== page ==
On taxes, nose hair and love

Intergenerational strife is not new, and while social policy change is important, Jesus models a different way of being. Life as a follower of the One who is described as the Alpha and the Omega, beginning and end, is radically counter-cultural, as illustrated in John 13. Thought for the Day this morning followed the release of the New Generational Contract proposed this week by The Resolution Society.  As ever, you can listen again here by scrolling forward to 01:23:00 or simply read it below. Thanks are due to my good friend, Ali Laing, whose quote is used (and exaggerated somewhat!):

Good morning.

I was in a meeting yesterday with a friend who has just had a significant birthday.  “I’ve never been more interested about my hair cuts than I am now I’ve turned 40,” was his main complaint, “And don’t get me started on my nose hair.”

Each generation has its own troubles.

A report released this week by the Resolution Society proposes reforms to help young adults facing stagnant wage levels and the housing crisis. Meanwhile, older people in our society are dealing with care bills, NHS waiting lists and social isolation and the Gen X’ers in the middle are time-poor and emotionally and financially stretched by their responsibilities.

Each generation has its own troubles

Proposals for the ‘New Generational Contract’ include giving a one-off payment to help get under-25s on the housing ladder, introducing a new property tax to target more affluent homeowners and taxing earnings for those over state pension age. Of course, social policy should always be open to review, but there’s perhaps a deeper issue at work here.

Human beings exist as part of families and communities. And families and communities help one another out. Tax and tax reform is part of how society makes decisions, but there is also a deep societal need to reconnect old and young, to create community where there is none, to share our resources and learn to love our neighbour a bit better. Across the generations we need to work together.

During the meal known as The Last Supper Jesus reminded his disciples that following him meant living radically:

‘A new command I give you: love one another. As I have loved you, so you must love one another.  By this everyone will know that you are my disciples, if you love one another.’

Tax breaks are practical to redress any economic imbalance, but practical love for other people will also bring radical change to a world that can be a lonely and anxious place for people of any age.

Final Foolish Thought of 2015

IMG_8286This morning the Creative Fool was alive, awake, alert and relatively enthusiastic about the fact that she was on Thought for the Day at 7.22am on BBC Radio Scotland. Today was slightly different from usual as, having moved to Glasgow at the beginning of December, I was able to do my thinking in the studio with the presenters rather than patched in from a broom cupboard in Edinburgh. The text of what I said is printed below, and you can listen again by following the link and scrolling to 01:21:25.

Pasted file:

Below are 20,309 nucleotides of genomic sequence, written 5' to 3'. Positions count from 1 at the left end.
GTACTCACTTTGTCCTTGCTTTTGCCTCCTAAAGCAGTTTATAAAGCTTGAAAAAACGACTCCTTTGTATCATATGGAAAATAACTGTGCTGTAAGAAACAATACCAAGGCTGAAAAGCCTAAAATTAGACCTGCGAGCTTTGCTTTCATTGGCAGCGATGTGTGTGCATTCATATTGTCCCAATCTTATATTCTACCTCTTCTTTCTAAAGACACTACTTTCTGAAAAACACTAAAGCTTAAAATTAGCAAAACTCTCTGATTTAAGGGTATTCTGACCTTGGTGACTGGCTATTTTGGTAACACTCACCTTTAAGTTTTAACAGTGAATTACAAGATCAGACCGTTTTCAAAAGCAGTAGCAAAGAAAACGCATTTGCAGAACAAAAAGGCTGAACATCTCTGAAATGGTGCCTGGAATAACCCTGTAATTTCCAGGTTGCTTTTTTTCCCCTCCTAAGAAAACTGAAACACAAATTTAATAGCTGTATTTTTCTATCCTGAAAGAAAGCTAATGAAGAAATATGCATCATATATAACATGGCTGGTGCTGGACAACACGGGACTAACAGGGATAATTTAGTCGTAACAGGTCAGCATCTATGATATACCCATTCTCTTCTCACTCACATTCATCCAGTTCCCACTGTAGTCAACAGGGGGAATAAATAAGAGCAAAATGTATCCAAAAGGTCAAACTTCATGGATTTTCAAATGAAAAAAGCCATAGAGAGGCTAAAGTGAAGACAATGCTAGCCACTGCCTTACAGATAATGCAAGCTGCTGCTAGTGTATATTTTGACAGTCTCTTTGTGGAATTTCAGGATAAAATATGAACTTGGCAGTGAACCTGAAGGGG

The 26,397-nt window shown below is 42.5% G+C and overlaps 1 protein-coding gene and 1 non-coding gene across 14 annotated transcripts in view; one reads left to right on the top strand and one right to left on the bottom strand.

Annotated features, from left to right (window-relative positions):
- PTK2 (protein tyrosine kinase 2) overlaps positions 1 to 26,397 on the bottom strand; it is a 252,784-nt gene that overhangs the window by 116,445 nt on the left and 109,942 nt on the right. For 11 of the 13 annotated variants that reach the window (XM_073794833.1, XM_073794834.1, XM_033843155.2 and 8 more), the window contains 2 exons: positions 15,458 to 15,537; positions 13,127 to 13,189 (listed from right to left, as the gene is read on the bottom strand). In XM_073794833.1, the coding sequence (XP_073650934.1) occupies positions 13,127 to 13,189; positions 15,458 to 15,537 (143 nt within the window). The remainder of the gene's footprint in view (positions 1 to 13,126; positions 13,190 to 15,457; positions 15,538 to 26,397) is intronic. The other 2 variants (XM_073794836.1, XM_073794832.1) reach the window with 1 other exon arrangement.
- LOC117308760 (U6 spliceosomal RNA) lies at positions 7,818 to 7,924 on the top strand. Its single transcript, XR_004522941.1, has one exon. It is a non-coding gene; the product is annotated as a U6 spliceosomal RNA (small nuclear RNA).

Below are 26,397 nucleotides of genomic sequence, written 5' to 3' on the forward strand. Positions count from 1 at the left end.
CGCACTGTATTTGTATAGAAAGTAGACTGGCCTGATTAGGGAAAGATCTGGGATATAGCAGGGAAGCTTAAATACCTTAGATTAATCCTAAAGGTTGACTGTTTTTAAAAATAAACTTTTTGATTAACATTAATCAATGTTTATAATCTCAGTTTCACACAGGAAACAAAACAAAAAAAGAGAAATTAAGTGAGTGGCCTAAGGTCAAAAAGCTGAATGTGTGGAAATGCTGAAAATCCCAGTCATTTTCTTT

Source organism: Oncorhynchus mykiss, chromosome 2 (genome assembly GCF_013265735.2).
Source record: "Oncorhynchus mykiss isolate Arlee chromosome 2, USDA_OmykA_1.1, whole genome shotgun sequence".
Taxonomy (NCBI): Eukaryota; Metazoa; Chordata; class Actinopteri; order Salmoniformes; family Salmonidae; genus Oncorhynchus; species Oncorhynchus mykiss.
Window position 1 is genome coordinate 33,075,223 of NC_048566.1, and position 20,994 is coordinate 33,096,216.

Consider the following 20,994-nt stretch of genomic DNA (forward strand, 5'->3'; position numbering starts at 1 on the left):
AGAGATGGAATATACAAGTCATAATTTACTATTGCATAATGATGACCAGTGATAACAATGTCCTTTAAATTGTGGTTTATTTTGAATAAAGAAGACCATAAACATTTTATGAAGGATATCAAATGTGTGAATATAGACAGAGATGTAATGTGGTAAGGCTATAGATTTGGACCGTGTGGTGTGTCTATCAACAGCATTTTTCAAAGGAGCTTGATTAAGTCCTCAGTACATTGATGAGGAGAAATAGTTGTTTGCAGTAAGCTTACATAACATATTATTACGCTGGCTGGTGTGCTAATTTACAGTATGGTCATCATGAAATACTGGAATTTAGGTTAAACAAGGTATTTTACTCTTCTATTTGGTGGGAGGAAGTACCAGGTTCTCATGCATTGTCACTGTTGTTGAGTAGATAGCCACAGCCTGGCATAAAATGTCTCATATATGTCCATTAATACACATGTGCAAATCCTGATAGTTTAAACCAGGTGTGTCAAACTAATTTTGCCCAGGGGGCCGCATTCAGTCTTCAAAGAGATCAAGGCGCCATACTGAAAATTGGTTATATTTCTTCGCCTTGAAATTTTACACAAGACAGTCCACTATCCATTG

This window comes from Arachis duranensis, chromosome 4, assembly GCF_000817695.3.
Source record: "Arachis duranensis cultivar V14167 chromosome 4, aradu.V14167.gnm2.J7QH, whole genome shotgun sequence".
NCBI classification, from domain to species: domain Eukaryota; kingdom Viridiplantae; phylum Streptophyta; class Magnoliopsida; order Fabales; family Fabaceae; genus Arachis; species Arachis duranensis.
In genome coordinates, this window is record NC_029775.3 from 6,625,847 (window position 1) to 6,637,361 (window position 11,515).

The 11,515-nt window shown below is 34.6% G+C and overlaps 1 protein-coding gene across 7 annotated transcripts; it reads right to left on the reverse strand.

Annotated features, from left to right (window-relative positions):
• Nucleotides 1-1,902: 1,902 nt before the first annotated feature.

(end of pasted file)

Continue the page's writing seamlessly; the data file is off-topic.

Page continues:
Good morning.

I’ve just moved house and am in the middle of unpacking boxes and learning how things work in the new place. For the first time ever, I know exactly where my Christmas decorations are stored. The annual ritual of hanging favourite tree baubles, coupled with the practical business of settling in, has made me reflect on the importance of meaningful objects and the experience of being a stranger in town.

The British Museum, which houses around 8 million meaningful objects has recently been given the Lampedusa cross, a simple wooden artefact made from a ship that sank off the Italian island in 2013. Onboard were over 500 refugees, many of whom had fled persecution. Only 151 people survived and a local carpenter decided to give each one a cross as a symbol of hope. The cross now on display in the museum is not ornate. Made from peeling yellow and blue driftwood its origins as part of the ill-fated boat are evident and yet, with its rough wood and worn paintwork it carries a beauty by dint of its meaning.lampalusa

Explaining his final choice for the museum, the outgoing Director, Neil MacGregor, said, “We have acquired many wonderful objects, from the grand to the humble, but all have sought to shine a light on the needs and hopes that all human beings share.”

The Lampedusa cross is a meaningful symbol of our time, and, as we near the end of a year that has seen unprecedented levels of human migration across the globe, it is good to be reminded that hope is the fuel for human endeavour.

Christmas is the story of God coming to earth as a human being. The hope of grace born in the frail yet solid form of a refugee baby. And as I’ve tried to work out how to live in a new place, I’ve been struck forcibly by the enormity of Jesus’ incarnation. The riskiness of laying aside the glory of heaven to be born in a stable to a teenage mother and the sacrifice of becoming subject to poverty speak of the lavishness of God’s love for us. Like the Lampedusa cross, the incarnation is not ornate. The reality of God being born into suffering, and ultimately his death on another cross, means that Christmas is a meaningful symbol of hope for all. That’s good news in the midst of the baubles and the boxes wherever you live.

That’s me done thinking for 2015, but I look forward to doing more foolish thinking in 2016!